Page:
Counterproposal for Edward Jones Dome upgrades due tomorrow
The St. Louis Rams have until tomorrow to offer their own price tag for upgrades to the Edward Jones Dome in downtown St. Louis.
The Rams' lease requires the Dome to be in the "top tier" of stadiums in the National Football League. That tems is not clearly defined, but it's generally meant within the top 25 percent. Otherwise, the Rams are free to depart St. Louis in 2015.
In March, the Rams rejected a $125 million offer from the city. Sports economist Patrick Rishe says the Rams are positioned to ask for much more.
"Just because the city of St. Louis won't build a new facility, or perhaps even invest in significant upgrades in the existing facility, doesn't necessarily mean the Rams are gone," Rishe said, "but it certainly increases the odds."
Rishe expects to see a steep counter-offer from the Rams tomorrow.
"If I'm Stan Kronke and I have new facility in a larger market to go to in Los Angeles, I would go there if I had the choice," he said. The Rams came from Los Angeles in 1994.
The two sides have until June to negotiate, when the matter would enter arbitration.
Victim of Saturday tent collapse identified
St. Louis police have released the name of the person killed on Saturday when a tent collapsed near Busch Stadium.
58-year-old Alfred Goodmann of Waterloo, Ill. was the only fatalility. Police did not provide a cause of death for him. Seventeen other people were injured seriously enough to require hospitalization.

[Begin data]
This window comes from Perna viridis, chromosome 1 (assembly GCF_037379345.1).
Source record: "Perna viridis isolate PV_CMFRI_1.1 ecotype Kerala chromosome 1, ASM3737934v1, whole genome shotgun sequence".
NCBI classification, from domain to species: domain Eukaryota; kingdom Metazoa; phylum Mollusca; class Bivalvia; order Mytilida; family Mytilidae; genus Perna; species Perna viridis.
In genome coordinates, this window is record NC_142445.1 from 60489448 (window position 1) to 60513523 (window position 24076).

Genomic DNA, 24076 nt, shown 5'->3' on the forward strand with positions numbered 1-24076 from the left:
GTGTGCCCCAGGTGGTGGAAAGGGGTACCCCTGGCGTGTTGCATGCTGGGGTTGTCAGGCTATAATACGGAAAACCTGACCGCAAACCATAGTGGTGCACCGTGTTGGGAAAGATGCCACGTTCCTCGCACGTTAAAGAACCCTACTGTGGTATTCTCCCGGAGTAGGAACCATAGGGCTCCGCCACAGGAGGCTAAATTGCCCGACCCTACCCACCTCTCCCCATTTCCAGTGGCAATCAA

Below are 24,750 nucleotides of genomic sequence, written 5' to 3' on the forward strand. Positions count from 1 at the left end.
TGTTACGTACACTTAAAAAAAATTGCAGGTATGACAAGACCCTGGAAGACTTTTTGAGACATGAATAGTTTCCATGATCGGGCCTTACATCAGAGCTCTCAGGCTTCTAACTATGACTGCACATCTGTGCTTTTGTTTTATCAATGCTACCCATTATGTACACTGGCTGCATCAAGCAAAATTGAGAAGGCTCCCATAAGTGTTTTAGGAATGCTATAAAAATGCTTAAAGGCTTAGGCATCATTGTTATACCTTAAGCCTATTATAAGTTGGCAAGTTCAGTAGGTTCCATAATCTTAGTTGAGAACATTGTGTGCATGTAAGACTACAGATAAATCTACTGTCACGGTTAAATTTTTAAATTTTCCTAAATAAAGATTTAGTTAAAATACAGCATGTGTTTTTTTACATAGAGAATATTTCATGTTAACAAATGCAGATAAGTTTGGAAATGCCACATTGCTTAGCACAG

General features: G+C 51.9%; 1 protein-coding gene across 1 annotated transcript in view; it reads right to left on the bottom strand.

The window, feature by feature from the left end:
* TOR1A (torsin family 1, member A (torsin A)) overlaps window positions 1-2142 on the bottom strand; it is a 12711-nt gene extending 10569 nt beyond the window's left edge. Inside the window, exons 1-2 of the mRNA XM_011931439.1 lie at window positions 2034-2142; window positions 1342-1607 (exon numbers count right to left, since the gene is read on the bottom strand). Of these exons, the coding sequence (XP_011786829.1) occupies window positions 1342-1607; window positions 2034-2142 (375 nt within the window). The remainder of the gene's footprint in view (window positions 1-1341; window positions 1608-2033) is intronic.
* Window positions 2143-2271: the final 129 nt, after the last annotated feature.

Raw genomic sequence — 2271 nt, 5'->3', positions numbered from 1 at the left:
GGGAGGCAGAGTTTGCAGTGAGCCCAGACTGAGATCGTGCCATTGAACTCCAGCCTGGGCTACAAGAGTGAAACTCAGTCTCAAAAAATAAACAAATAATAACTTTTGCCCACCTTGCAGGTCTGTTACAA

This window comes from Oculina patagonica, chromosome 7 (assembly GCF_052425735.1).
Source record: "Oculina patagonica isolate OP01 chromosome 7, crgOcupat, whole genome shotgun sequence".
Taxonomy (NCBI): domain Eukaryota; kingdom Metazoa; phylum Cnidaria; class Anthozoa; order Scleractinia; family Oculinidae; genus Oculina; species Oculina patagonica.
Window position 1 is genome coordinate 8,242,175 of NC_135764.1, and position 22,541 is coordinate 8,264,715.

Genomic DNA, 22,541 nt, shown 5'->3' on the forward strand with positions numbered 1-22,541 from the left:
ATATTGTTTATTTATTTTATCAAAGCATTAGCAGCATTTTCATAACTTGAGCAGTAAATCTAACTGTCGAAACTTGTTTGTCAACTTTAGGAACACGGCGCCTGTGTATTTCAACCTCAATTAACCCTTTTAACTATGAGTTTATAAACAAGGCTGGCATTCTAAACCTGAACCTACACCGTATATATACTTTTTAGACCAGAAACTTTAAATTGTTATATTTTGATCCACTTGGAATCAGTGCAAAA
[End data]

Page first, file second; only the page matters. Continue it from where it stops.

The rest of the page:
Goodman was killed after a brief but violent thunderstorm blew the tent at Kilroy's Sports Bar off its moorings just before 4 pm Saturday. The gust shattered the tent's aluminum poles and blew it onto nearby railroad tracks.
A spokesman for Mayor Francis Slay says wind gusts reached about 70 miles per hour - but city code requires tents to withstand gusts of 90 miles per hour.
The storms also brought widespread hail damage, with some reports of softball-sized hailstones. At one point on Saturday about 14,000 Ameren customers were without power.
Ill. chief justice urges state lawmakers to fully fund the courts
Brian Mackey contributed reporting for this story.
The chief justice of the Illinois Supreme Court is urging his state's lawmakers to fully fund the state's counrt system.
Thomas Kilbride is making that pitch into a stiff headwind. Springfield appears headed for steep cuts across state government, pushing costs onto cities and school districts, closing facilities, and slashing healthcare for the poor.
But he says a fully-funded court system can actually help the state reduce costs elsewhere.
Kilbride is focusing heavily on probation - those court officers responsible for monitoring l0w-level offenders who are not sent to prison. The current budget brings probation funding down $20 million from where it was a decade ago.
"If you're going to be serious about being tough on crime - because that's the politically convenient thing to say - then you need to take care of the court system," Kilbride said in his keynote address to the Illinois News Broadcasters Association convention on Saturday.
About 600 probation officers have been shed through attrition and layoffs over the last five years, a reduction of nearly a fifth of the workforce.